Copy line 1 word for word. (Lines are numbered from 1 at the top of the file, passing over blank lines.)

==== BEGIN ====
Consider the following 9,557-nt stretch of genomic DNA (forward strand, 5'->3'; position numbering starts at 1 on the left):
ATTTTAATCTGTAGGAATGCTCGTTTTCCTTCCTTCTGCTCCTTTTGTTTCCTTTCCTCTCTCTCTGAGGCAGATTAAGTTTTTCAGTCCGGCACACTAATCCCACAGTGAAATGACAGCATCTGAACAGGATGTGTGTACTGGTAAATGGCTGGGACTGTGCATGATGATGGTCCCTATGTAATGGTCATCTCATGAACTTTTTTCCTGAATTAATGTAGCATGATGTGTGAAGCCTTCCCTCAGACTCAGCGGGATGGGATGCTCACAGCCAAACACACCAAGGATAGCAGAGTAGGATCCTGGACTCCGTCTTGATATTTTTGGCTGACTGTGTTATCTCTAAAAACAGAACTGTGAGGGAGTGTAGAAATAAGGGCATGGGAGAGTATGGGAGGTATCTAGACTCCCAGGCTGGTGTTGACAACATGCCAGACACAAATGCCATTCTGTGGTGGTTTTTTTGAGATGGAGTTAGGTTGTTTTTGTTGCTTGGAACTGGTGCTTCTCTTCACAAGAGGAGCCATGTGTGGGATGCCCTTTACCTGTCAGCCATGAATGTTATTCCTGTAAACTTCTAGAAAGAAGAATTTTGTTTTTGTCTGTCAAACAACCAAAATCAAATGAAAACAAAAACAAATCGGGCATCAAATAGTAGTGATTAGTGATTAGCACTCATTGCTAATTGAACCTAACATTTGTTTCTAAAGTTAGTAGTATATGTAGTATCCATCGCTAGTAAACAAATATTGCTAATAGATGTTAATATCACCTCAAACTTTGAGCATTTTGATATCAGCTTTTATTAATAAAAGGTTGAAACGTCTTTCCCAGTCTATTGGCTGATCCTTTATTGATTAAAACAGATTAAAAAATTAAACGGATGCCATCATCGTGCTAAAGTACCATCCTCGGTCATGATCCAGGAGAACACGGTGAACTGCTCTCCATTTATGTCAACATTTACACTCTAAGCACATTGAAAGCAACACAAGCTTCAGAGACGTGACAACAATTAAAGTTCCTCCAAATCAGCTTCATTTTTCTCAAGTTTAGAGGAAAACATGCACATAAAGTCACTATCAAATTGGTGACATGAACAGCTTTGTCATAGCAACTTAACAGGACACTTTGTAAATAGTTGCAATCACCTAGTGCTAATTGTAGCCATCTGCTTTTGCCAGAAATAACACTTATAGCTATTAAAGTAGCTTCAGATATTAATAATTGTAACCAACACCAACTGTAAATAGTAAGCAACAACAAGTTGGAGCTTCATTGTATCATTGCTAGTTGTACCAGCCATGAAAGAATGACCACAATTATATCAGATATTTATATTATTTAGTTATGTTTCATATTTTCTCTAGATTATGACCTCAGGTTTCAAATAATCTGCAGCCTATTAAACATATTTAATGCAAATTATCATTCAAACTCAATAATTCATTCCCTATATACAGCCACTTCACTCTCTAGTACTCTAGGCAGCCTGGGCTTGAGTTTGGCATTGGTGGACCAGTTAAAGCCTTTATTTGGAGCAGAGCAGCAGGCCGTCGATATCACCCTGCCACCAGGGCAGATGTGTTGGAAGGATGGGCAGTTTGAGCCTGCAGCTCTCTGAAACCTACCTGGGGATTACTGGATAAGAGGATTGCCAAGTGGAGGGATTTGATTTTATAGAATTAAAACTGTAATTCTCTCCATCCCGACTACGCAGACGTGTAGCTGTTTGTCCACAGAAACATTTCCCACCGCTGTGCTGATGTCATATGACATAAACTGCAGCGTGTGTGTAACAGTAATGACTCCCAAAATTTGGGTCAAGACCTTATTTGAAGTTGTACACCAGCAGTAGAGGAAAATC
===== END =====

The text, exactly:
Consider the following 9,557-nt stretch of genomic DNA (forward strand, 5'->3'; position numbering starts at 1 on the left):